On Friday, North Korea announced it would send the only sister of its leader, Kim Jong-un, to South Korea as a member of its official delegation. That sets up at least the possibility of a landmark meeting with Mr. Pence, though Mr. Kim’s sister, Kim Yo-jong, is under Treasury Department sanctions for her role in North Korea’s human rights abuses, which would make a meeting highly unlikely.
Indeed, Mr. Pence is drawing attention to abuses in North Korea at every stop of his Asia trip. He is bringing as a guest to the Games the father of Otto F. Warmbier, the Ohio college student who was imprisoned in Pyongyang and fell into an irreversible coma. Mr. Warmbier died soon after being returned to his parents, Fred and Cindy, in Cincinnati.
“We will not allow North Korean propaganda to hijack the message and imagery of the Olympic Games,” Mr. Pence said. “We will not allow North Korea to hide behind the Olympic banner the reality that they enslave their people and threaten the wider region.”
Last week, Mr. Trump paid tribute to Mr. Warmbier’s parents, as well as a North Korean defector, Ji Seong-ho, during his State of the Union address. He later gathered Mr. Ji and other defectors in the White House, where they shared harrowing tales of imprisonment, abuse and escape from the North.
“The human rights issue is creeping into their strategy,” said Evan S. Medeiros, a former top Asia adviser to President Barack Obama. “The reason this is important is because it raises the question of the regime’s legitimacy.”
Mr. Medeiros played down the significance of Mr. Pence’s remark on Monday in which he said of the North Koreans: “I have not requested a meeting, but we’ll see what happens.”
“In retrospect,” Mr. Medeiros said, “it seems he was just being coy because he’s doubling down and tripling down on maximum pressure and the alliance buildup.”
On Thursday, North Korea seemed to take the possibility of a meeting off the table. “We have never begged for dialogue with the U.S., and will be the same in the future,” Jo Yong-sam, a North Korean Foreign Ministry official, was quoted as saying by the North’s official Korean Central News Agency.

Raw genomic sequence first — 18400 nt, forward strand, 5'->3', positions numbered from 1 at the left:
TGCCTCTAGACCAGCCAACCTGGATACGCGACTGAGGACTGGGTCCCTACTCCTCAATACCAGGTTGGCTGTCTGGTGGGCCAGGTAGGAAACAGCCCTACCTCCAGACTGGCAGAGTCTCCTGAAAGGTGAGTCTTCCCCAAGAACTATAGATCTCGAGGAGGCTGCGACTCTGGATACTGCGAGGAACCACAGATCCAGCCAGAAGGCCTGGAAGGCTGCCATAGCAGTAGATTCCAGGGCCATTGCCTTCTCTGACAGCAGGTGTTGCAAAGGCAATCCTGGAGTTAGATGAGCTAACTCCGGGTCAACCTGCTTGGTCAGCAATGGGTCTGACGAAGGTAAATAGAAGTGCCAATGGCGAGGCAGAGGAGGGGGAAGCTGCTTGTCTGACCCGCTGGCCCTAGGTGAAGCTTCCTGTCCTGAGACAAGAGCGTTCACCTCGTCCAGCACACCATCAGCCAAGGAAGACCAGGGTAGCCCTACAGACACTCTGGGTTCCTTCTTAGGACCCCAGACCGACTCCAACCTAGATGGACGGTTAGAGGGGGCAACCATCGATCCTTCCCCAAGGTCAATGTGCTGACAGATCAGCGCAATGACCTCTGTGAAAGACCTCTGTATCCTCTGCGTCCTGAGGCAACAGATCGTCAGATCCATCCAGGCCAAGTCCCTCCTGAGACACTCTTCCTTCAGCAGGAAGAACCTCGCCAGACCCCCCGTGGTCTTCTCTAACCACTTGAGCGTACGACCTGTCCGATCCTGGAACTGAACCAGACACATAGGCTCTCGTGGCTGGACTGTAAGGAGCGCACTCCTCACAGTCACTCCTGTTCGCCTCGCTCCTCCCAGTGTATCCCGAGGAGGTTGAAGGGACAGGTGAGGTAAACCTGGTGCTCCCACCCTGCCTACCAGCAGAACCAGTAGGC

White House officials did not return phone calls requesting comment on Mr. Pence’s plans. Defense Secretary Jim Mattis, when asked at a White House briefing about the possibility of a meeting, demurred on whether he supported one.
“Vice President Pence is quite capable of making the call on that there while he’s in Korea,” Mr. Mattis said.
Asked whether the United States had drawn closer to war with North Korea during the Trump administration, Mr. Mattis said that American policy “is firmly in the diplomatic lane,” and that “we have seen much stronger diplomatic action.”
Still, he added that the Pentagon was supplying the White House “with viable military options” to deal with North Korea — an issue that has nettled some White House officials, who believe that the Pentagon has dragged its feet in providing options for striking the North.
During his visit to Tokyo, Mr. Pence inspected a Japanese Patriot antimissile battery, which would be used to try to shoot down an incoming North Korean missile. There was little talk of economic issues, even though Mr. Pence has in the past conducted an economic dialogue with Japan’s finance minister, Taro Aso.
Mr. Pence’s tough words about North Korea could widen fissures between the Trump administration and South Korea’s president, Moon Jae-in, who has pursued a more conciliatory approach to the North. Analysts said that the North Koreans, if they began to fan the possibility of talks with Mr. Pence again, could try to exploit those gaps.
“When the Olympics are over, and the U.S. wants to resume military exercises, the North Koreans can say, ‘We made this unprecedented offer of a meeting,’” said Michael J. Green, who served as a top Asia adviser to President George W. Bush.
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